The possibility of such a relationship is extended to all who would accept their status as God’s little children for the chapter ends with an invitation, starting in verse 28: “28 Come to me, all you who are weary and burdened, and I will give you rest. 29 Take my yoke upon you and learn from me, for I am gentle and humble in heart, and you will find rest for your souls. 30 For my yoke is easy and my burden is light.” Jesus’ invitation is to all who are weary and burdened. This is an invitation to have a relationship with him. The context here is that the religious leaders of the day had burdened people with oppressive and detailed requirements and expectations. Jesus is contrasting that burden with the joy of knowing him, God in the flesh, and allowing him to help us live out our lives. Being a follower of Christ isn’t simply a matter of “dos” and “don’ts.” No, being a follower of Christ is about coming to him. Turning to him at any and all times and talking with him. Seeking his wisdom and his understanding for our lives. And maybe I’m projecting but it seems to me that the “weary and burdened” includes anyone who is breathing. Don’t we all feel weary at times? Weary from work; weary from our responsibilities; weary from worrying; weary from our routines. And don’t we all feel burdened at times? Burdened by money concerns; from concern for others; from health concerns; from concern for ourselves; from concern for our nation. Who among us isn’t weary and burdened? Yet for all who are, there’s good news: Gentle and humble Jesus Christ—our Maker—our Savior—our Redeemer—our Brother—our Friend will give us rest for our souls, not only now but forever. He will refresh us. He will help us recover our strength. He will sustain us. He will help us to persevere. Notice that he doesn’t promise that life will be easy or that we’ll always be happy. But he does promise to be with us, come what may. For as the psalmist also foresaw and knew, even when we walk through the valley of the shadow of death, our Good Shepherd will be with us.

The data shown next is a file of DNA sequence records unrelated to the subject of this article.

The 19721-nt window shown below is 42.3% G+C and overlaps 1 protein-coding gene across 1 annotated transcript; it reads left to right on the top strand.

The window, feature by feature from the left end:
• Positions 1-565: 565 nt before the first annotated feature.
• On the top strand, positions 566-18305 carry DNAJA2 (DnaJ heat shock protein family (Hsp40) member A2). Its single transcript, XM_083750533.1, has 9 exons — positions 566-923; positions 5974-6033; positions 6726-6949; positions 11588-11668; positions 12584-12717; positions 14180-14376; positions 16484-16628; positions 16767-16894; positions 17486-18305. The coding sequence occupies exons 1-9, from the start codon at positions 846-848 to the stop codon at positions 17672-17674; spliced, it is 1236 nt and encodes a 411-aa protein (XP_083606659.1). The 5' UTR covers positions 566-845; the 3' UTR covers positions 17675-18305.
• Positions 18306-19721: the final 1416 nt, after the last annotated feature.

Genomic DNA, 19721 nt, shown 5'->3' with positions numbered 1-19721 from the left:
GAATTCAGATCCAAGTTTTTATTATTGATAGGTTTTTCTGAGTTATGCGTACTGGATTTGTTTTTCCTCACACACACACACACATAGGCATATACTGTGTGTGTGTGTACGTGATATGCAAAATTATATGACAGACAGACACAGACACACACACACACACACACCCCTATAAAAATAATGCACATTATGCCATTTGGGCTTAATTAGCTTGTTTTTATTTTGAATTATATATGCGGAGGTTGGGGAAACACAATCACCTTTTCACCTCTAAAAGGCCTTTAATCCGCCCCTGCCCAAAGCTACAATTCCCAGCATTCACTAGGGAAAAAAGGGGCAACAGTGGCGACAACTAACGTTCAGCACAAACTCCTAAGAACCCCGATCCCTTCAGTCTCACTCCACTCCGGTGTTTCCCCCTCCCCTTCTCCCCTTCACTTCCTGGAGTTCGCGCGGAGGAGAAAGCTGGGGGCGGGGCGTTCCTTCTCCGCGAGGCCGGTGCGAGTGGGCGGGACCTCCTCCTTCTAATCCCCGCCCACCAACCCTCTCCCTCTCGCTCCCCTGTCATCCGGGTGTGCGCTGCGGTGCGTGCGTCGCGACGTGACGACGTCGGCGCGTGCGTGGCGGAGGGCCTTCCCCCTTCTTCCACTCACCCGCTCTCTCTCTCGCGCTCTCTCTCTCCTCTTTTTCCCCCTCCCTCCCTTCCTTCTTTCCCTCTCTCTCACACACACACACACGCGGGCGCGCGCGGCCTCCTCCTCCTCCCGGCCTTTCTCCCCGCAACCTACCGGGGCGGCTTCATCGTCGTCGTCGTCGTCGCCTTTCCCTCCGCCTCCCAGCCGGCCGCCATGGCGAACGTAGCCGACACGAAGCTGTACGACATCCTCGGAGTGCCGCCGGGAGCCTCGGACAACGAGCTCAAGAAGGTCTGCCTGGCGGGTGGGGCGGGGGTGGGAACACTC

And the means of providing his rest is that he offers us his yoke in exchange for our burden; his righteousness in exchange for our sin. Those who have turned their lives over to knowing and following Jesus Christ are thereby united with him by his Holy Spirit and enabled to learn from him. It is in depending upon and learning from Jesus that our weariness is addressed and our burden is lightened and lifted. Our circumstances may not change but we are changed as we realize that we are never alone and that we are and ever will be the objects of his eternal love; as we realize the depth of Christ’s love for us; as we realize that he is with us in every circumstance in life and that even in death he provides us his eternal life in and with himself.